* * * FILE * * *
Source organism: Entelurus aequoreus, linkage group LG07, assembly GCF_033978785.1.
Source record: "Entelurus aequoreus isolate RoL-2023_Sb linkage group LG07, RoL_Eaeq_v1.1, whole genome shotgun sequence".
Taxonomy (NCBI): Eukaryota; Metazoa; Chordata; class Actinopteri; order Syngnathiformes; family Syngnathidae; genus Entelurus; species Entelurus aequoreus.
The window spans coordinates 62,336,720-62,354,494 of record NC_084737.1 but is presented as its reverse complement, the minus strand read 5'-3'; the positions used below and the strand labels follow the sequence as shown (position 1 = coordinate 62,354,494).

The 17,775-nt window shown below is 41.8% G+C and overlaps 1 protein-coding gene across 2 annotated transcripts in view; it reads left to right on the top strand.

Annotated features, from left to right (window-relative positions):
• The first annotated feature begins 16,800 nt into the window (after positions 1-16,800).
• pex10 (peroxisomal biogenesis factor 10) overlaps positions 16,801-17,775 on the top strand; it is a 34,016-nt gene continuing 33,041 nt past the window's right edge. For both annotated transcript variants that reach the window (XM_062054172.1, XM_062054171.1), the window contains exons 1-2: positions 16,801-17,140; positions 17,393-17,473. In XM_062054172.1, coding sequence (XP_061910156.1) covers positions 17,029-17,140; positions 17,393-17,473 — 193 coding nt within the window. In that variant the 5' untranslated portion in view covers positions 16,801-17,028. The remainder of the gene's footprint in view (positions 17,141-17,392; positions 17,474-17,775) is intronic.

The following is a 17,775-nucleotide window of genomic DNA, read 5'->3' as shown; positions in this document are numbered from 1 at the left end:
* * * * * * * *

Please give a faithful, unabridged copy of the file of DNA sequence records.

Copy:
Source organism: Entelurus aequoreus, linkage group LG07, assembly GCF_033978785.1.
Source record: "Entelurus aequoreus isolate RoL-2023_Sb linkage group LG07, RoL_Eaeq_v1.1, whole genome shotgun sequence".
Taxonomy (NCBI): Eukaryota; Metazoa; Chordata; class Actinopteri; order Syngnathiformes; family Syngnathidae; genus Entelurus; species Entelurus aequoreus.
The window spans coordinates 62,336,720-62,354,494 of record NC_084737.1 but is presented as its reverse complement, the minus strand read 5'-3'; the positions used below and the strand labels follow the sequence as shown (position 1 = coordinate 62,354,494).

The 17,775-nt window shown below is 41.8% G+C and overlaps 1 protein-coding gene across 2 annotated transcripts in view; it reads left to right on the top strand.

Annotated features, from left to right (window-relative positions):
• The first annotated feature begins 16,800 nt into the window (after positions 1-16,800).
• pex10 (peroxisomal biogenesis factor 10) overlaps positions 16,801-17,775 on the top strand; it is a 34,016-nt gene continuing 33,041 nt past the window's right edge. For both annotated transcript variants that reach the window (XM_062054172.1, XM_062054171.1), the window contains exons 1-2: positions 16,801-17,140; positions 17,393-17,473. In XM_062054172.1, coding sequence (XP_061910156.1) covers positions 17,029-17,140; positions 17,393-17,473 — 193 coding nt within the window. In that variant the 5' untranslated portion in view covers positions 16,801-17,028. The remainder of the gene's footprint in view (positions 17,141-17,392; positions 17,474-17,775) is intronic.

The following is a 17,775-nucleotide window of genomic DNA, read 5'->3' as shown; positions in this document are numbered from 1 at the left end: